Getting on to some of your comments about dexterity-based challenges, there are two answers to this: 1. one of the defining qualities of most games is that they present a challenge to a specific ability or class of abilities that humans have, or can learn to have. To say that an action game shouldn't require too much dexterity is like saying that a computer chess game shouldn't be so good at chess that some players can't beat it.
But like I said, that is only one
of the defining qualities of games, and one of the issues with it is that the rest of the game (the art, the storytelling, the music, and the other, non-challenging aspects of play) are off-limits to anyone that can't get past the challenge of it. This is somewhat of a problem if you ever wanted your mom or girlfriend, for example, to appreciate a game like Shadow of the Colossus, which has a lot to offer artistically, but only people that can actually face up to the platforming and exploration challenges can experience them.
Part of this is the raw "game-playing talents" that gamers build up over time, and which games are designed to cater to. Another part is just insider knowledge, the kinds of tricks and tactics that gamers are familiar with and that game designers assume are part of your arsenal when playing their game. (Would any non-gamer think to break open a crate to get a health refill?) But this is the same problem that "challenging art" has in other media -- movies or books that require close attention and perhaps also a knowledge of the history of literature and movies to appreciate. Should arty movies be more accessible, or should people that don't like/get them seek out movies they do like?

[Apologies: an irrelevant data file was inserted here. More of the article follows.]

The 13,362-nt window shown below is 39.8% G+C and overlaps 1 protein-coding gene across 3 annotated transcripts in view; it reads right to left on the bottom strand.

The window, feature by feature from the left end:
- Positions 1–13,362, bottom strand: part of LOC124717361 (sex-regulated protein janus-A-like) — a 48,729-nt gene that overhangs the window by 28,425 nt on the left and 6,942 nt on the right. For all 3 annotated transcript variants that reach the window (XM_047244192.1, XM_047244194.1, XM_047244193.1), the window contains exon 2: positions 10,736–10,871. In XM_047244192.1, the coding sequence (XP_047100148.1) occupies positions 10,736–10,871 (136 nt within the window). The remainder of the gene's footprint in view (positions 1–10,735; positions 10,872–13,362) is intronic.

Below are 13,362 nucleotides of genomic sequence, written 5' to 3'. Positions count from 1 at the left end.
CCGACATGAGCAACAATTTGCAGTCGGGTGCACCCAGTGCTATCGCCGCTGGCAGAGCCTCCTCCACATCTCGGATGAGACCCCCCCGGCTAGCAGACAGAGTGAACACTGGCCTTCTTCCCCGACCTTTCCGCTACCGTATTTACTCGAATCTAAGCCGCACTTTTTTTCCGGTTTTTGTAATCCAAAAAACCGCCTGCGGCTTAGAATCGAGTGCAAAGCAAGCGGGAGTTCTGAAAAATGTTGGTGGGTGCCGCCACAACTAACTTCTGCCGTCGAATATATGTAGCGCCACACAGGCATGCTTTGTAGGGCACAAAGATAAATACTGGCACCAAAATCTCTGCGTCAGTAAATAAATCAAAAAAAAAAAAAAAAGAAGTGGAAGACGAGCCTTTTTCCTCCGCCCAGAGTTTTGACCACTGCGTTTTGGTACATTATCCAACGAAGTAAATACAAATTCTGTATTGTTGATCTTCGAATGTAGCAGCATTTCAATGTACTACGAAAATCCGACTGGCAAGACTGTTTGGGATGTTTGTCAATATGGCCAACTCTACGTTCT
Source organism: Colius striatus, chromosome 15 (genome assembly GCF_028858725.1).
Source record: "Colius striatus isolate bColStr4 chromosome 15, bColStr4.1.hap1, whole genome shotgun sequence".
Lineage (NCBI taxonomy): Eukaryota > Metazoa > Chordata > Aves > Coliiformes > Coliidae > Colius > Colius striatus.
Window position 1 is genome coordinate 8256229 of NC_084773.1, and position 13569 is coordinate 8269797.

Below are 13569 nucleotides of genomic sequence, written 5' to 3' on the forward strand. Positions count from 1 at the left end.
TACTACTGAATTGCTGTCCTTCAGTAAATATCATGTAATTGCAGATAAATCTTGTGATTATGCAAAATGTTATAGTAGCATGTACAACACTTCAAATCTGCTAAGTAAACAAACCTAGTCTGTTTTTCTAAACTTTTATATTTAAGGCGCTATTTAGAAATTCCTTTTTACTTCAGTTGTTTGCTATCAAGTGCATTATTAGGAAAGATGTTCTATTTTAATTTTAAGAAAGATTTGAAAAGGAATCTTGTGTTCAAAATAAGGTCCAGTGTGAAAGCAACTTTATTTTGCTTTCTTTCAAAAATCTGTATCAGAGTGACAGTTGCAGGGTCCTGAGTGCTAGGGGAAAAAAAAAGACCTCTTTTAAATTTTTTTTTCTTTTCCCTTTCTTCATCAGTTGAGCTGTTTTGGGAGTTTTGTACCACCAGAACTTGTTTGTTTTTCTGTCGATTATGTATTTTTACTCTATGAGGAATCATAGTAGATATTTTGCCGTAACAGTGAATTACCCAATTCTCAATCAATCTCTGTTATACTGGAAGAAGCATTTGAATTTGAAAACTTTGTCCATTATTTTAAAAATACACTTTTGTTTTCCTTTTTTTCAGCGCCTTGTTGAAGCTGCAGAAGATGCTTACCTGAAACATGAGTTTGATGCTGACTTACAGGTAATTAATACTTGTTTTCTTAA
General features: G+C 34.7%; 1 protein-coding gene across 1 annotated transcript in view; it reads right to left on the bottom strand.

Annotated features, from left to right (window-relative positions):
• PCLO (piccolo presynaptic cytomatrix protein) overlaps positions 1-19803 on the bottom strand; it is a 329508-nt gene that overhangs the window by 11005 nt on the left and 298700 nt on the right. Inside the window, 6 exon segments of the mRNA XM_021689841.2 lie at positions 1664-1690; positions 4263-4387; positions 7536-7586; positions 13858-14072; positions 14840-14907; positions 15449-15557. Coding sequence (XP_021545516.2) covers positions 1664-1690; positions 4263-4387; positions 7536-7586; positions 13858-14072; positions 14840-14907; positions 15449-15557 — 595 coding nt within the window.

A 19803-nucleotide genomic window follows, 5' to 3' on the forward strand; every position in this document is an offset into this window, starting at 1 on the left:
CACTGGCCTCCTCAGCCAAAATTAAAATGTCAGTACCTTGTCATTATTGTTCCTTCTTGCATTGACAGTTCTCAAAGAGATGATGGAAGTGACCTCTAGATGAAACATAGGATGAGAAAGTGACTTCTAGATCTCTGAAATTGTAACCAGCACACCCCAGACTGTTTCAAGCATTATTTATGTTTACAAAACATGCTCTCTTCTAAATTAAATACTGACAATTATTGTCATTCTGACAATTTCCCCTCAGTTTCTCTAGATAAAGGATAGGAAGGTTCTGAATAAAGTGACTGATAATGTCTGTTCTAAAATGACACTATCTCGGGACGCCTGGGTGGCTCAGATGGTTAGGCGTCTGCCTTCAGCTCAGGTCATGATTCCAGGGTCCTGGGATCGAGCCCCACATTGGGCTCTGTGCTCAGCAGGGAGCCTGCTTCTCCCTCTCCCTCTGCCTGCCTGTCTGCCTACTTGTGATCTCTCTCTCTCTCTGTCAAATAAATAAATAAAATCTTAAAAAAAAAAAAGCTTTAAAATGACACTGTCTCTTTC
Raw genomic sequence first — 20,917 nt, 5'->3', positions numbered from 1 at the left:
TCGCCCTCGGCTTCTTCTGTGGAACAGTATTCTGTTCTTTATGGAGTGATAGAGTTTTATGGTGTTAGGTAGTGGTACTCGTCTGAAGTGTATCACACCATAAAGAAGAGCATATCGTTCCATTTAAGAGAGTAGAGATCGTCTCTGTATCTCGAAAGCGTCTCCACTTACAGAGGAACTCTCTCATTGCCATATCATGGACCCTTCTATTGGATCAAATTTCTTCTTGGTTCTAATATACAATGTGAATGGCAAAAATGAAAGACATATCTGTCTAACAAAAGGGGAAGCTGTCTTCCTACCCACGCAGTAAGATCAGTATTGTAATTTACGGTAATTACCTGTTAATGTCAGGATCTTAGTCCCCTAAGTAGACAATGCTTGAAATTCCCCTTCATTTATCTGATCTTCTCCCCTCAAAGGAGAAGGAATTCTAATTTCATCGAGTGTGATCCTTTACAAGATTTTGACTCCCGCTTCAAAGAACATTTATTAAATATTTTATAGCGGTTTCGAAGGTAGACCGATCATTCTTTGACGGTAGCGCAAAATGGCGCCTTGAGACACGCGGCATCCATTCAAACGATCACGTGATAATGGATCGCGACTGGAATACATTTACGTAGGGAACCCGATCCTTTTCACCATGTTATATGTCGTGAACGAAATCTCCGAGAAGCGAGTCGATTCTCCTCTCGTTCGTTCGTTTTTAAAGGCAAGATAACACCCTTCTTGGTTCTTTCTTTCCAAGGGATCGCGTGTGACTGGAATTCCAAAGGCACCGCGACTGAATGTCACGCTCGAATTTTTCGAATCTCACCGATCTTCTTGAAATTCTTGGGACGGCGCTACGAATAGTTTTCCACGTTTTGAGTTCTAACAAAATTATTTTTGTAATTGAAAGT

But the other answer: 2. that games should aspire to having multiple solutions to problems, and those solutions should be diverse enough that different skillsets are required. (see "difficulty tuning"
In addition, and this seems to be a pretty common approach to games nowadays, is that games should be relatively easy to beat in the narrow sense (complete the story, get a feeling of closure), but with plenty of additional, harder challenges that players can seek out as they desire them. Recent Mario games generally require about 50% completion to get to the final boss, for example. Many other games have things like "achievements" that provide extra challenges.
But while this is progress, the spectrum of abilities is huge, and there are casual gamers that can't get more than 10% into a Mario game, and probably non-gamers that can't get past the first level -- though part of this may depend on their willingness to keep trying, and part of that may be based on social expectation that they shouldn't bother because they're not Gamers.
So I don't know... I see some value in both sides. First, accesibility is good and should be a consideration when building games. Second, not all art needs to be available to all audiences, and it might be better that a diverse selection of art is made, so that each person can get a good supply of something they like.